Movie Review: Bullies are warned of “Consquences,” but will they ever see them in this Slovenian drama?

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The words come out in different sentences, but bullies never hear them.

“There will be consequences,” ineffectual authority always says. But when that warning isn’t backed up with action — meeting violence with the full force of the law, or on a more jungle law level, meeting violence with violence — threats have no meaning.

“Consequences” is a Slovenian/French co-production about the pecking order in Ljubljana’s version of reform school. It follows a familiar path and hits many an easily anticipated way-point along that path. Writer-director Darko Stante drops obvious foreshadowing hints in our path, and rarely trips us up with misdirection or twists.

It’s still a grimly if modestly harrowing tale of wayward youth coming of age.

We meet Andrej (Matej Zemljic ), a lean and mean teen at a party, making out with a girl who taunts him when he “doesn’t feel like” having sex with her. We don’t see it, but it’s pretty obvious that he punches her.

Add that to the fact that he steals, rejects authority from his long-suffering mother (Rosana Hribar) and ineffectual pushover father (Dejan Spasic), on up the social ladder, and that this smirking, spoiled punk seems like a lost cause.

“I can’t worry about him anymore,” (in Slovenian, with English subtitles) his mom tells the judge. To “The Centre,” says the judge, even though she hasn’t seen Andrej bully and threaten his parents. This will straighten him out and teach him a lesson.

The fact that he has a pet white rat tells us he has a sensitive side. But all his behavior makes us fear for the rodent and anybody else within his reach. He’s out of control.

We don’t fear for Andrej, even though he’s leaner than the meanest dogs in The Yard. But standing up to Niko (Gasper Markun)  and taking his medicine from the psychotic top dog, Zele (Timon Sturbej) means he won’t have to follow roomie Luka’s go-along-to-get along survival strategy.

“Smoke weed…mind your own business.”

Andrej is “in” with the tough guys.

That might seem like the safest place to be. We and Andrej have seen counselors and teachers alike break up fights, non-violently, but spinelessly.

“There will be consequences.”

Their biggest threat? Taking away these sociopathic thugs’ weekend release. It’s a step rarely taken. The teachers are scared of them, too. The weak are pitilessly beaten, humiliated and robbed.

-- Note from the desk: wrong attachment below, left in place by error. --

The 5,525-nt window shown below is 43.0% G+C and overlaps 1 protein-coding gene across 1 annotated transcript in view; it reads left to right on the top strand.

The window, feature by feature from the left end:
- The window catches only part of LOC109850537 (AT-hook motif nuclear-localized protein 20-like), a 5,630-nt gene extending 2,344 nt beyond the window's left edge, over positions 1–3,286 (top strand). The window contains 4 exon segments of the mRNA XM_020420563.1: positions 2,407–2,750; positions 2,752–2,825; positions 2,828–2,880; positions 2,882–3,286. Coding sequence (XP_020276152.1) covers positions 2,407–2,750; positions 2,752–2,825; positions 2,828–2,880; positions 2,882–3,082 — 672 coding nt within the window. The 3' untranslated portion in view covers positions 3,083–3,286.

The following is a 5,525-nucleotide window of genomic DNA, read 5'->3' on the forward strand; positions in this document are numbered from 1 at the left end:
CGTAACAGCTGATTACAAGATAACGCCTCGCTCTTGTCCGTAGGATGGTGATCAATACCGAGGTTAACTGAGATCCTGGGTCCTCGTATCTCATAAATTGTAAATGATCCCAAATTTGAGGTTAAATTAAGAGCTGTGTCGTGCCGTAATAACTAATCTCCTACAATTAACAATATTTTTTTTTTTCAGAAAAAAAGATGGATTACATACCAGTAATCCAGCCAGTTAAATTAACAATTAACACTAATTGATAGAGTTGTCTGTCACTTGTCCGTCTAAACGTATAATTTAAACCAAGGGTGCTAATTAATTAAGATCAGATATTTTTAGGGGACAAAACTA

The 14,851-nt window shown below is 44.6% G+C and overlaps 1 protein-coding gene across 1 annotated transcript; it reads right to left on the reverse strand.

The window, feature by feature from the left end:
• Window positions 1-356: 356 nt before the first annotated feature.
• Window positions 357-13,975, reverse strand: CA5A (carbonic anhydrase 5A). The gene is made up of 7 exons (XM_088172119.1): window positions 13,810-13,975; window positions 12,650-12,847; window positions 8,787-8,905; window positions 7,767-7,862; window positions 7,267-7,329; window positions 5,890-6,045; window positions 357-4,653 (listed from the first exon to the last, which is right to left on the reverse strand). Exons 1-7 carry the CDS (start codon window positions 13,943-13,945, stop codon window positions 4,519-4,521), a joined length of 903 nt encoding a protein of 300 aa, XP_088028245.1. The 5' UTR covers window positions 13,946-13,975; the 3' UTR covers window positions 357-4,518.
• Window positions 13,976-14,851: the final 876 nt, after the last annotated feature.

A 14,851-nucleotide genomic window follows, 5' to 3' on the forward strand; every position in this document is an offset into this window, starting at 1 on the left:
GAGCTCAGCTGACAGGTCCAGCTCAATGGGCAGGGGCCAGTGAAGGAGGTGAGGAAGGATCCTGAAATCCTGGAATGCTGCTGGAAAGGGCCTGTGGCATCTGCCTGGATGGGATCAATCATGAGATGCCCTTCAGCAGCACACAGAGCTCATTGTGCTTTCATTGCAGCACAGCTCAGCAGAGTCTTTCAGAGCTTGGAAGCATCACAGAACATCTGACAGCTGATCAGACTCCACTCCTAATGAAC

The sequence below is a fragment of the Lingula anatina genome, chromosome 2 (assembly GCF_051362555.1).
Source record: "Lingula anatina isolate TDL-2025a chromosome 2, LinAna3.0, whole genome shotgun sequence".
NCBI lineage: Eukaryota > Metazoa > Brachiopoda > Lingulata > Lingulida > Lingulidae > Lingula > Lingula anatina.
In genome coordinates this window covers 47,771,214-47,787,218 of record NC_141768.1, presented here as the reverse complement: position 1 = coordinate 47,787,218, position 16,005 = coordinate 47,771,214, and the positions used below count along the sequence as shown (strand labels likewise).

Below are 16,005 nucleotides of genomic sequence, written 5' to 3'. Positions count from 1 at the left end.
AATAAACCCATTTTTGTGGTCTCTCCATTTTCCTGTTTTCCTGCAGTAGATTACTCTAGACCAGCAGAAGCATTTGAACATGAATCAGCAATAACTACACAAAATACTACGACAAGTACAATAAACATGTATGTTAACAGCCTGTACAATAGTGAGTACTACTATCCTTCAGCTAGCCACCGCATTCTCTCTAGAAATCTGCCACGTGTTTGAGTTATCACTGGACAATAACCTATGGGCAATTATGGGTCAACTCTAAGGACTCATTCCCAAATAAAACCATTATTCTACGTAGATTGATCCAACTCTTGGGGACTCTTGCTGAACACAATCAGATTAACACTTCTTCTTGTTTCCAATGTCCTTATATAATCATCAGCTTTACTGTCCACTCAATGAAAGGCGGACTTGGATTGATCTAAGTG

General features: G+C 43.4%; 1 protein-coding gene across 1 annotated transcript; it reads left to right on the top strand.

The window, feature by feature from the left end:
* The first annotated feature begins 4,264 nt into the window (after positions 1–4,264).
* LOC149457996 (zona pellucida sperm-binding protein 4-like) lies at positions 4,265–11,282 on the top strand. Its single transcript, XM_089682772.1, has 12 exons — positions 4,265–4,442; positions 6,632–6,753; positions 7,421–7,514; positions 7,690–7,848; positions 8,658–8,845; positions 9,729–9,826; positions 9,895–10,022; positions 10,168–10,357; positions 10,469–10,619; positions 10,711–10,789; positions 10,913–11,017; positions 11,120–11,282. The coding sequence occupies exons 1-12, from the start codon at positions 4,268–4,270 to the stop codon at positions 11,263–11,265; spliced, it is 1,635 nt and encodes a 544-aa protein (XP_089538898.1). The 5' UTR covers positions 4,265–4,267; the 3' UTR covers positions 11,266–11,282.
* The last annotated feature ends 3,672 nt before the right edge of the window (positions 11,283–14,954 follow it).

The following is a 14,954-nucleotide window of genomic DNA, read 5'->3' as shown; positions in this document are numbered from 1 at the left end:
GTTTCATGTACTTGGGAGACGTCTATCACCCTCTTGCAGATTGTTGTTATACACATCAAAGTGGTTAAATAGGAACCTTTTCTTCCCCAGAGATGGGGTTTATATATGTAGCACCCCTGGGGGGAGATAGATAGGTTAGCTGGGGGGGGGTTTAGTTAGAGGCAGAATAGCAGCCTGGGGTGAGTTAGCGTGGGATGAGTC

Stay on the good side of the psychotics is a survival strategy worth considering.

What we’re watching is a young man with just a hint of humanity wrestle with smothering that humanity, all for the sake of the approval of a monster-in-the-making.

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Stante sketches in the reformatory in very brief scenes which capture both the nature of the place — teens are taught welding — and the characters inhabiting it. The strongest have learned that they need never control a violent impulse, even those involving open flames and tools.

Quick scenes establish psychotic Zele’s weekend routine — shakedowns, car thefts, beatings, drugs, partying. Andrej is cruel enough to cut the mustard, and soon finds himself charged with taking on tough-guy duties, “collecting” as we say in mob movies in the states.

The “surprises” here either aren’t that surprising, or seem too-abruptly introduced to give this routine teens-in-stir story its standard formula twist. The visual cues are blatant, the payoff fairly commonplace in such movies, if not in Eastern European ones.

On the plus side, the young leads are convincing, if more repellent than compelling. And the story takes on the air of inevitability far earlier than any truly inventive twist on the genre would allow.

The “Consequences” here are a movie that’s more intriguing than arresting, and not harrowing enough to be the most convincing recreation of the real thing.

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MPAA Rating: unrated, graphic violence, substance abuse-drugs, alcohol, cigarettes, sexual situations, profanity

Cast: Matej Zemljic, Timon Sturbej, Gasper Markun

Credits: Written and directed by Darko Stante. An Uncork’d Entertainment Release.

Running time: 1:35

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